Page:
It features the same burger build as the store's traditional beef-based Whopper, replacing the patty with Impossible Foods' plant-based version. It also contains tomatoes, lettuce, mayonnaise, pickles, and sliced white onions on a sesame seed bun. Mayo can be removed to make the option free of animal ingredients.
The sandwich initially launched in 59 stores around St. Louis in Missouri on April 1. According to BK bosses, the launch 'exceeded expections', and went on to roll out across all of Burger King's 7,000 US outlets.
According to a Burger King spokesperson: "[The Impossible Whopper has] become one of the most successful product launches in brand history, leading to outstanding comparable sales of positive five percent this past quarter."
Burger King appears to be trying to capitalize on this success by trialing a further trio of sandwiches featuring the Impossible Burger in the States.
These include The Impossible Whopper Jr. - a smaller version of the Whopper, The Impossible Burger featuring ketchup, mustard, and pickles on a sesame seed bun and The Impossible Cheeseburger with all the above ingredients plus dairy-based cheese.
The new sandwiches have been added to the menu of 180 test locations in Milwaukee, WI, Cedar Rapids, IA, Augusta, GA, Cincinnati, OH, and Buffalo, NY.
In addition, the chain is also testing meatless options in Europe. It recently launched its 'Rebel Whopper' - featuring a plant-based patty from The Vegetarian Butcher - in more than 2,500 restaurants in 25 countries across Europe (the Impossible patty has not yet been approved for use in Europe).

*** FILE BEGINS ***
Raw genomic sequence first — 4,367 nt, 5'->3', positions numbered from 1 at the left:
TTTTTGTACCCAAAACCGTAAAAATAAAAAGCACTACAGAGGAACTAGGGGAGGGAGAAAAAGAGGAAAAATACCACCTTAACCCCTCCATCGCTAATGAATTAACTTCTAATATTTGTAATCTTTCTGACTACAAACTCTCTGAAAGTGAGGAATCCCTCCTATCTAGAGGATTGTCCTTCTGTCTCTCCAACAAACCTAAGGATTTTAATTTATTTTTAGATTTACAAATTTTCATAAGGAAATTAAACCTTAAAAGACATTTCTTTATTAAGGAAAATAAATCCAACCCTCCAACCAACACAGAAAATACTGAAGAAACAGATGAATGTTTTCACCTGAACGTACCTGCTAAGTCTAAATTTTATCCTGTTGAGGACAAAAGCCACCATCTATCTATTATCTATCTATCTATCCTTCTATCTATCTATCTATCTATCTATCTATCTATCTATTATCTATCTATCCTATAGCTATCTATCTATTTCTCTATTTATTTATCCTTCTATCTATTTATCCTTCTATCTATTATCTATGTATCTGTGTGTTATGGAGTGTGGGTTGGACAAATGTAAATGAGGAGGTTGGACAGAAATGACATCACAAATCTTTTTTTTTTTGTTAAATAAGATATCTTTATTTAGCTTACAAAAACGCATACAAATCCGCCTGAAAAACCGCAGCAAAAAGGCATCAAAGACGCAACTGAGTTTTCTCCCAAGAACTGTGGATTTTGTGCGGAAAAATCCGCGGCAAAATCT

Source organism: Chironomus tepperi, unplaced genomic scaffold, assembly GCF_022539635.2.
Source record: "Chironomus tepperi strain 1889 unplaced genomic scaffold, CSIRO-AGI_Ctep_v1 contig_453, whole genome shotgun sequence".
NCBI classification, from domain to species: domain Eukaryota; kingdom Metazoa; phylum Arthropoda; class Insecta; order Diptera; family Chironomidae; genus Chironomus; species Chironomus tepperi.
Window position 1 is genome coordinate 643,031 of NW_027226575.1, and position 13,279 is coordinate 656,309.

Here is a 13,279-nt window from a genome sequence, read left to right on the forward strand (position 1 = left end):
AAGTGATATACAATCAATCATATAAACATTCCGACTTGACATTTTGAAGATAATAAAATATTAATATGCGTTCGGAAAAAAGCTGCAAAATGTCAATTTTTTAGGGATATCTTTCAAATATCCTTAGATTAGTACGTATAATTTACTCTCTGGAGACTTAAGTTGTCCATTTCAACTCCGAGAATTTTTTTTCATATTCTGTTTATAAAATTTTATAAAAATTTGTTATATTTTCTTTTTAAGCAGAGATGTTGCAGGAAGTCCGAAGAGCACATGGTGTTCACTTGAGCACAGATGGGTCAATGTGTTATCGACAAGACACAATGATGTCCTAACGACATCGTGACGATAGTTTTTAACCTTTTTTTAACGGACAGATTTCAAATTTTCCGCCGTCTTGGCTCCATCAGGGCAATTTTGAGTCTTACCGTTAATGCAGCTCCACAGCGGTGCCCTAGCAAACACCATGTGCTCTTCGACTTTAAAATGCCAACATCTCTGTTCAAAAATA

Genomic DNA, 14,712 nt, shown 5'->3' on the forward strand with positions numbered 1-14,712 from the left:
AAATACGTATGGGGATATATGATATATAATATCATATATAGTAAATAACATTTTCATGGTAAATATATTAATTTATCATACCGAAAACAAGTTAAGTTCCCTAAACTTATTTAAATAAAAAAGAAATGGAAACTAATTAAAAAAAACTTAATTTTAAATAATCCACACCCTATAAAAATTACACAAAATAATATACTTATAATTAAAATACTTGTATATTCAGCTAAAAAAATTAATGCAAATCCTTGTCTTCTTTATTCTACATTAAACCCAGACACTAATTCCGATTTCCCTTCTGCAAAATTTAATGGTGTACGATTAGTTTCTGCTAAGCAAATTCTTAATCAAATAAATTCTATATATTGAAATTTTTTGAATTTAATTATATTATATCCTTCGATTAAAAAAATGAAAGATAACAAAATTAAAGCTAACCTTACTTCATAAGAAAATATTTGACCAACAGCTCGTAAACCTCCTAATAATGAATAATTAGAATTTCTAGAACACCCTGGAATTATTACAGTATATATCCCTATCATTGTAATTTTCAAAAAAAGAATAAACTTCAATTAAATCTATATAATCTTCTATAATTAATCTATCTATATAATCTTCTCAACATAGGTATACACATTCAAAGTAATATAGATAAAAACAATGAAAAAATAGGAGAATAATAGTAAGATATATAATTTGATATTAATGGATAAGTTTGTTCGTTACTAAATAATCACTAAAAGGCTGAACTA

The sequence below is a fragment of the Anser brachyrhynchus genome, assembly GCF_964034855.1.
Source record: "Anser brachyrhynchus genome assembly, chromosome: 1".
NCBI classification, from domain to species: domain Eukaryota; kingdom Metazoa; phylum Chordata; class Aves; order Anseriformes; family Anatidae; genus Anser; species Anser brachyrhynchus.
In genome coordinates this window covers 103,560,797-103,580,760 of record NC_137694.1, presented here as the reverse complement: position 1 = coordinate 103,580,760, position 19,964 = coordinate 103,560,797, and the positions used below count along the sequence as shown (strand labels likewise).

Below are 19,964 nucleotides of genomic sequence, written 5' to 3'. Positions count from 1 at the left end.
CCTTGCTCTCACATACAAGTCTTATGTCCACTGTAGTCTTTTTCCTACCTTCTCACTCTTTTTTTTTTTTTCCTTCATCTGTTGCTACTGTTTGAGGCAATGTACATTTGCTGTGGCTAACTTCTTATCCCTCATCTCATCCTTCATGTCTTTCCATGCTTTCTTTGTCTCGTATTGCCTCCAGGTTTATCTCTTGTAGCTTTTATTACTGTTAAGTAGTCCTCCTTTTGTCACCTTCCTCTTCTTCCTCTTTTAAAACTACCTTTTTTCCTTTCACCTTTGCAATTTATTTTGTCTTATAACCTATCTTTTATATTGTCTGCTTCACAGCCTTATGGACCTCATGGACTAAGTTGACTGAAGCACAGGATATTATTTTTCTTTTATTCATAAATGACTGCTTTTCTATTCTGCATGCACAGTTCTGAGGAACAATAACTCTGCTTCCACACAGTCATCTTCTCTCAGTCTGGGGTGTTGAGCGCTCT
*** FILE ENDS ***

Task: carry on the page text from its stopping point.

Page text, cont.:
The Rebel Whopper features the same burger build as the store's traditional beef-based option - tomatoes, lettuce, mayonnaise, pickles, and sliced white onions on sesame seed bun. Mayo can be removed to make the option free of animal ingredients, though it is not vegan as the patty is cooked on the same grill as meat.
According to the fast-food giant, Burger King UK 'is not launching the Rebel Whopper just yet, but it will be coming soon'.
'Plant-based not vegan'
While some vegans have embraced the burger, ordering it without mayo as an animal-free option, others have chosen to eschew it because of Impossible Foods' history of animal testing.
Impossible Foods itself describes its patty as plant-based rather than vegan because one of its ingredients - soy leghemoglobin aka 'heme' - was fed to rats in order to test its safety. In excess of 180 rats were killed as a result of the testing.
When the testing became public knowledge, Impossible Foods CEO Pat Brown, a vegan of more than 16 years, published a statement titled The Agonizing Dilemma of Animal Testing.
In it, Brown said the core of his company's mission is to 'eliminate exploitation of animals in the food system', as well as reduce the impact of animal agriculture on the environment.
"Among the thousands of animal species surveyed every decade by the World Wildlife Fund, the total number of living individual wild animals today is less than half what it was 40 years ago," he wrote.
"This wildlife loss is overwhelmingly due to the exploitation of animals for food, including hunting, fishing and especially the replacement of wildlife habitat by animal farming."